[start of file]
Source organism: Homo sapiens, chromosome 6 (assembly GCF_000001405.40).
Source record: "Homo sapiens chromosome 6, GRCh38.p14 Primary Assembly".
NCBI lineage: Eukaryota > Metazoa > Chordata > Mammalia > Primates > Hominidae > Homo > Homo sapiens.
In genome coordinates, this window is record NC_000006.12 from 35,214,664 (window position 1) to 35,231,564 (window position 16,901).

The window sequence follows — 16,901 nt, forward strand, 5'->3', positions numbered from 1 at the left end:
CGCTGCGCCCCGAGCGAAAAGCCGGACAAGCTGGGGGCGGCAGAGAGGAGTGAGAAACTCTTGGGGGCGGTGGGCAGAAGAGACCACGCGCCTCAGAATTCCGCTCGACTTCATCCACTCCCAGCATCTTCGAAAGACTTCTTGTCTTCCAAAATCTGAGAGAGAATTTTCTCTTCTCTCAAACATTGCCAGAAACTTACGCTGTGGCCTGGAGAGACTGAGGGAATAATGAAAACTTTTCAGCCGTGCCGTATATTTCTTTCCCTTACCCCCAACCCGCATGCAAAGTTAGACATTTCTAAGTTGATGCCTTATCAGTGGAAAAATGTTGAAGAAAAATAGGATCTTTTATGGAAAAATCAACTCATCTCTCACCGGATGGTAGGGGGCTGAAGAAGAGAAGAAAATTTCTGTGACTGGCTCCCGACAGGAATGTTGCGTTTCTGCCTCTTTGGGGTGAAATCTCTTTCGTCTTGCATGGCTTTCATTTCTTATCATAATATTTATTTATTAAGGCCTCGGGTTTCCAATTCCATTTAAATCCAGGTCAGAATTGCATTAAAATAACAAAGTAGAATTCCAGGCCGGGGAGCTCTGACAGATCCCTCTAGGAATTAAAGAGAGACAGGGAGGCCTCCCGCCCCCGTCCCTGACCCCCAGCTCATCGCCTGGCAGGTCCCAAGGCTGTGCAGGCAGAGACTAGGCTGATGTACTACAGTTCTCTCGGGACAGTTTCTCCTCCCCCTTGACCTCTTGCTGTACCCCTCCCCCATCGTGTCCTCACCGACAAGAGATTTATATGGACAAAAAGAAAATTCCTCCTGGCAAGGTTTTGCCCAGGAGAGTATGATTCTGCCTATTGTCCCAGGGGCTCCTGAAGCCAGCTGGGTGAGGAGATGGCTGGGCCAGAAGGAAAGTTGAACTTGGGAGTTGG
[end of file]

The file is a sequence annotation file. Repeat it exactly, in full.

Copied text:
Source organism: Homo sapiens, chromosome 6 (assembly GCF_000001405.40).
Source record: "Homo sapiens chromosome 6, GRCh38.p14 Primary Assembly".
NCBI lineage: Eukaryota > Metazoa > Chordata > Mammalia > Primates > Hominidae > Homo > Homo sapiens.
In genome coordinates, this window is record NC_000006.12 from 35,214,664 (window position 1) to 35,231,564 (window position 16,901).

The window sequence follows — 16,901 nt, forward strand, 5'->3', positions numbered from 1 at the left end:
CGCTGCGCCCCGAGCGAAAAGCCGGACAAGCTGGGGGCGGCAGAGAGGAGTGAGAAACTCTTGGGGGCGGTGGGCAGAAGAGACCACGCGCCTCAGAATTCCGCTCGACTTCATCCACTCCCAGCATCTTCGAAAGACTTCTTGTCTTCCAAAATCTGAGAGAGAATTTTCTCTTCTCTCAAACATTGCCAGAAACTTACGCTGTGGCCTGGAGAGACTGAGGGAATAATGAAAACTTTTCAGCCGTGCCGTATATTTCTTTCCCTTACCCCCAACCCGCATGCAAAGTTAGACATTTCTAAGTTGATGCCTTATCAGTGGAAAAATGTTGAAGAAAAATAGGATCTTTTATGGAAAAATCAACTCATCTCTCACCGGATGGTAGGGGGCTGAAGAAGAGAAGAAAATTTCTGTGACTGGCTCCCGACAGGAATGTTGCGTTTCTGCCTCTTTGGGGTGAAATCTCTTTCGTCTTGCATGGCTTTCATTTCTTATCATAATATTTATTTATTAAGGCCTCGGGTTTCCAATTCCATTTAAATCCAGGTCAGAATTGCATTAAAATAACAAAGTAGAATTCCAGGCCGGGGAGCTCTGACAGATCCCTCTAGGAATTAAAGAGAGACAGGGAGGCCTCCCGCCCCCGTCCCTGACCCCCAGCTCATCGCCTGGCAGGTCCCAAGGCTGTGCAGGCAGAGACTAGGCTGATGTACTACAGTTCTCTCGGGACAGTTTCTCCTCCCCCTTGACCTCTTGCTGTACCCCTCCCCCATCGTGTCCTCACCGACAAGAGATTTATATGGACAAAAAGAAAATTCCTCCTGGCAAGGTTTTGCCCAGGAGAGTATGATTCTGCCTATTGTCCCAGGGGCTCCTGAAGCCAGCTGGGTGAGGAGATGGCTGGGCCAGAAGGAAAGTTGAACTTGGGAGTTGG